Why Is Masters of the Universe: Revelation So Divisive Among He-Man Fans?
Last week, a sequel series to the 1983–1985 He-Man and the Masters of the Universe series was released, titled Masters of the Universe: Revelation. While getting overwhelmingly positive reviews from critics, it received a mixed response from audiences. Why the discrepancy?
**Spoilers for Masters of the Universe: Revelation.**
Created by a known friend to nerd-kind, director Kevin Smith, Masters of the Universe: Revelation was split into two parts, with the first five episodes being released by Netflix on July 23, 2021. It has a star-studded voice cast and excellent animation. Even the writing leans into treating some of the goofier elements of the series with kindness and affection. Since this is a sequel series, you are expected to come into the series knowing roughly the cast of characters and their relationships to one another.
Prince Adam is He-Man (Chris Wood), a warrior guardian of Eternia. His dual identity is kept secret from his father, King Randor (Diedrich Bader), and his best friend, Teela (Sarah Michelle Gellar). During the latest attack on Castle Greyskull by the evil Skeletor (Mark Hamill) and his forces, Adam/He-Man is forced to absorb all the magic in Eternia using the Sword of Power as a conduit.
This result in not only splitting the sword in two but killing both He-Man and Skeletor. Teela and King Randor learn of He-Man’s death and true identity, which leads to King Randor banishing Man-At-Arms (Liam Cunningham), and Teela deciding to leave the Royal Guard behind, hurt at everyone keeping He-Man’s identity from her.
And that is all in the first episode.
As someone who is only a general fan of He-Man, it was a lot, and I could instantly see why for those looking for that character this would be a blow. If I were going to watch a Sailor Moon series and it wasn’t about Usagi, I’d be irritated, too—especially since I think the hook of He-Man dying and the supporting characters having to carry on without him is something older fans would have been interested in.
The other issue is that this series did not need to be split into two parts. While I enjoyed the first five episodes, it felt like setup for a larger story that would fill out in a 13-episode anime. I don’t think it needed to be torn up, and I think doing that actually made the whole thing feel even more disorienting because there isn’t even a real antagonist for that part of the series. We are mostly just getting the band back together and questing.
Is the hate-bombing of review sites overblown and silly? Absolutely, because in the end, Masters of the Universe is a fun show that deeply cares about the mythology of this world. It constantly works to bring pathos to characters named Moss-Man, Roboto, and Evil-Lyn. What we see of He-Man/Adam also gives layers to him that make him very much intriguing to me as someone familiar, but not overly invested.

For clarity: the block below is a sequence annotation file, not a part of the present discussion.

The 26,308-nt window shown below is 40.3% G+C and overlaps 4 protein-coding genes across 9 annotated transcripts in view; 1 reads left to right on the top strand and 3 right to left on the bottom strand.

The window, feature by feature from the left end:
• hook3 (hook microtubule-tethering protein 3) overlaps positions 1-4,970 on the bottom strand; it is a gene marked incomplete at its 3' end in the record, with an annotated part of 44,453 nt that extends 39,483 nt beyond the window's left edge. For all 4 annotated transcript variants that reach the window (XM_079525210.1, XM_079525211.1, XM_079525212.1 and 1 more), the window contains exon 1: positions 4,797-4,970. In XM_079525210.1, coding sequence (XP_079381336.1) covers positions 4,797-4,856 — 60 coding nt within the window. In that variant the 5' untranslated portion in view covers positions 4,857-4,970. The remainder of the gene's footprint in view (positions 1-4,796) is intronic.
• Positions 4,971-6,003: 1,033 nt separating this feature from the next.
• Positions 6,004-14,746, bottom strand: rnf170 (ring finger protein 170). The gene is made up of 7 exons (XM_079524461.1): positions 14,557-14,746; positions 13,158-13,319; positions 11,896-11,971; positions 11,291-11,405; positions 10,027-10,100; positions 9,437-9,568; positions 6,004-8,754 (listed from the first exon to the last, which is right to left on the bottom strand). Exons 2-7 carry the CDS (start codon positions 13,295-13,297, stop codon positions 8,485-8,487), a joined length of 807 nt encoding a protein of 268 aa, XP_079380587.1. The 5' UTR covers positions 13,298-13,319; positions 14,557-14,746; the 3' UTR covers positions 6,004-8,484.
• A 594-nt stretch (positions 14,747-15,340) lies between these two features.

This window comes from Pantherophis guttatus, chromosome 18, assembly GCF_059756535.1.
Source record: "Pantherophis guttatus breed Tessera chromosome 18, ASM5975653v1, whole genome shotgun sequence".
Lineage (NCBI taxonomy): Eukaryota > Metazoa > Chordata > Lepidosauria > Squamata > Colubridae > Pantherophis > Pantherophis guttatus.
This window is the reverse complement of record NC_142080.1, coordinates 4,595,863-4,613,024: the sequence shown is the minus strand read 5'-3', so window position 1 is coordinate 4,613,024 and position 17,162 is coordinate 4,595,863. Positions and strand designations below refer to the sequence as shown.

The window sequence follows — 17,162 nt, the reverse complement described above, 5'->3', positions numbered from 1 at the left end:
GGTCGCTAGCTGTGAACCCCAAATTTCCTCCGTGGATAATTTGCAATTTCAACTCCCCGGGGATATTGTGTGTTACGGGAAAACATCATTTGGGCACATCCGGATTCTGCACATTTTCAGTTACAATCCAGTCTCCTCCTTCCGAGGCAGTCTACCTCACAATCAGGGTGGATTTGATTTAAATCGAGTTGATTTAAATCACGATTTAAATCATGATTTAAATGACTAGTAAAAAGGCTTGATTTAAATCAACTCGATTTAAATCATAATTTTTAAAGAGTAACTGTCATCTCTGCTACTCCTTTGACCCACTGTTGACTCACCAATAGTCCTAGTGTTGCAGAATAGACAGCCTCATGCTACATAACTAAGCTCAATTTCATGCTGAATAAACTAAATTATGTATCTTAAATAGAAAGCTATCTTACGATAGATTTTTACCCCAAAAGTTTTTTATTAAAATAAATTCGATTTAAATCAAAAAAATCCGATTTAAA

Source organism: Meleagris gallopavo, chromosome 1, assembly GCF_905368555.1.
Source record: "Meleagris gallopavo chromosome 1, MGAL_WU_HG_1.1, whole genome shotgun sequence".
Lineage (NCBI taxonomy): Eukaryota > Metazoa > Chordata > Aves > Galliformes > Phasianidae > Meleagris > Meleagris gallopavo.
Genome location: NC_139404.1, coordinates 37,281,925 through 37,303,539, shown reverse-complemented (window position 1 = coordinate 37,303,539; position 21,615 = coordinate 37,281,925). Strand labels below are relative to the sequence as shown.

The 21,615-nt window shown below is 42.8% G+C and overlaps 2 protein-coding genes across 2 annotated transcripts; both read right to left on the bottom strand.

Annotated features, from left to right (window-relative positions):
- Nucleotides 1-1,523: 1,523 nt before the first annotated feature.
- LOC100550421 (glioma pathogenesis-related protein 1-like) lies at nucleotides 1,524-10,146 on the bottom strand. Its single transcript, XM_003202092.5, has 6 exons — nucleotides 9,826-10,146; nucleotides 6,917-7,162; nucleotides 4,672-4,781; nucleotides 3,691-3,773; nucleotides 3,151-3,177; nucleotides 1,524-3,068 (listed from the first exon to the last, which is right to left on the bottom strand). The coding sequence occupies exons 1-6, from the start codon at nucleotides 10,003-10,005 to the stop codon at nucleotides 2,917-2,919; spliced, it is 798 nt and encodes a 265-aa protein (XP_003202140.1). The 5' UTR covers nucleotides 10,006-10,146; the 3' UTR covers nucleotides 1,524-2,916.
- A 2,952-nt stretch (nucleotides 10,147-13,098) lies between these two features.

As for the arguments of SJW-ism because the lead ends up being Teela, sorry, you don’t cast Sarah Michelle Gellar to play supporting. But in all seriousness, Smith is someone who appreciates strong women, but also characters who end up in the background. His focus on those who were inspired by He-Man/Prince Adam feels like something he would be excited to do. It isn’t “SJW.” That is just Kevin Smith.
During an interview with io9, Kevin Smith was honest about his goals for the series.
“Our manifest was to be fanservicey,” Smith told io9. “We did not have a kind of creative, let’s call it, freedom to reinvent the franchise the way that She-Ra did and did it brilliantly. [Noelle Stevenson’s] She-Ra cartoon played to a lot more people than it probably ever would have played to if they just kept it in its original incarnation. But She-Ra, even in its era, wasn’t as well known as He-Man and the Masters of the Universe so there’s more room for creativity there. And in fact, that’s what they were allowed to do. ”
“To be honest with you, I wouldn’t have taken the job if they were like, ‘You get to reinvent He-Man and the Masters of the Universe,’” Smith said, “I’m really not that creative. I would not be the guy you’d tap to reinvent something. But if you want to keep it going lovingly, true to the franchise and just growing up the characters a little bit so their conversations are a little more adult-oriented? [I’m your guy.]” He clarified, “And I certainly don’t mean they’re all talking about sex. Not at all. There’s no sex in the show whatsoever. It’s definitely a family-oriented show. The idea going in was we have to be able to show the characters both audiences can enjoy. The audience that grew up watching it, who are now like in their 40s or 50s, and their kids—who, presumably, they’re going to watch this show with.”
I think, despite the few stumbles that come from splitting the series into two pieces, he mostly did those things. He took He-Man and the Masters of the Universe to a new place, and I think that place works.
Smith knows better than anyone how hard fan communities are to please, so I hope he sees the people who are excited about these new developments.
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